Schulenberg earned his MBA in health care in 2011 from the Opus College of Business at the University of St. Thomas in Minneapolis. In a 2012 YouTube video posted by the university, which was removed Wednesday, Schulenberg said he was part of the "leadership group" at Ridgeview Medical Center in Carver County and that his job required him to put in demanding hours. The Ridgeview website said Schulenberg specialized in family medicine and obstetrics.
"As a full-time family physician, that probably demands about 50 hours a week," he said in the video. "I still deliver babies, so I can be called in on an unexpected basis and there goes my evening." Schulenberg described himself in the video as a father of five.
Johnson, Prince's friend, is mentioned in the search warrant documents as having been interviewed by investigators and telling them of medical treatment that Prince received for an unspecified illness in 2014 or 2015 at the Two Twelve Medical Center in Chaska. Schulenberg worked for Ridgeview Medical Center, which operates the Two Twelve, until August 2014, though its unknown whether he worked at Two Twelve when Prince was treated there.
No one answered the door Wednesday at the Schulenberg home in Excelsior, a Minneapolis suburb also just a few minutes' drive from Paisley Park. The blinds were drawn and the two-story house was dark, though a ceiling fan could be seen revolving inside. Several neighbors said the development was new and they didn't know Schulenberg.
At their old neighborhood in nearby Chaska, several people said the Schulenbergs were a quiet family that mostly kept to themselves.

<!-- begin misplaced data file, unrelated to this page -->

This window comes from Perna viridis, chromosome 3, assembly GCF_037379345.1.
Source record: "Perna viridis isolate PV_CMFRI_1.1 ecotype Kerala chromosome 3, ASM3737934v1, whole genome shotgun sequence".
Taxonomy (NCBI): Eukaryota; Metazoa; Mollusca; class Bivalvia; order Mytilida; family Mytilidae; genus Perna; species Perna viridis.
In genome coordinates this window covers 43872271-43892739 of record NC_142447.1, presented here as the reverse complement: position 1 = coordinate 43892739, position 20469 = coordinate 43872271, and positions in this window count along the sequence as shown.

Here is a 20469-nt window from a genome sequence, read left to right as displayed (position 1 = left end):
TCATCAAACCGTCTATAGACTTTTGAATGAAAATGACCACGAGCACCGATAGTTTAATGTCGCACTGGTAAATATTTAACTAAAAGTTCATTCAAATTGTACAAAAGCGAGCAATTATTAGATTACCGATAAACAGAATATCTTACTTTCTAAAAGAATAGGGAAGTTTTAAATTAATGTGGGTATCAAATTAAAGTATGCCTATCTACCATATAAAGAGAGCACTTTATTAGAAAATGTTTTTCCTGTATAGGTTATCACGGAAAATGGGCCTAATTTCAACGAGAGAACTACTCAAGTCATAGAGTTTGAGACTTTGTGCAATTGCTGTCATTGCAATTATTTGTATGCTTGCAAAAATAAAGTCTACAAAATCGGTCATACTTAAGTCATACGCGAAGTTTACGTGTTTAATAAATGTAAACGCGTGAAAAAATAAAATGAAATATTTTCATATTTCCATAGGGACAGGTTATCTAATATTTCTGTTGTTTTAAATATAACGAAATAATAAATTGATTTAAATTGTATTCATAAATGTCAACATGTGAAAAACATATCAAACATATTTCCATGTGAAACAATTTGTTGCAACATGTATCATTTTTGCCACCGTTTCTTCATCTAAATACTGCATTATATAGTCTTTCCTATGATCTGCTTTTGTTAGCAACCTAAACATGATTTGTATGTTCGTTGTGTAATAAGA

According to the search warrant revealed Tuesday, Schulenberg had seen Prince on April 7 and on April 20, the day before he died. Schulenberg told investigators he came upon the death scene at Paisley Park while dropping off unspecified test results for Prince on April 21.
The day before he died, representatives for Prince reached out to Howard Kornfeld seeking help for the musician, William Mauzy, a lawyer for the California doctor, said last week. Kornfeld couldn't immediately fly to Minnesota to meet with Prince, so he sent his son Andrew that night instead, he said.
Andrew Kornfeld had a small amount of the prescription drug buprenorphine and planned to give that it to a Minnesota doctor who was scheduled to see Prince the next morning, said Mauzy, who wouldn't disclose the doctor's name. Andrew was among three people at Paisley Park when Prince was found unresponsive, and he called 911.
Schulenberg's name doesn't appear on a list of Minnesota doctors authorized to treat opioid dependency with the buprenorphine, according to a database maintained by the federal Substance Abuse and Mental Health Services Administration. The drug, which is also known by its brand name Suboxone, helps control drug cravings and withdrawal symptoms. To be certified, doctors are required to undergo an eight-hour training course.
Associated Press writers Jeff Baenen, in Excelsior, Minnesota, and Michael Tarm in Chicago contributed to this report.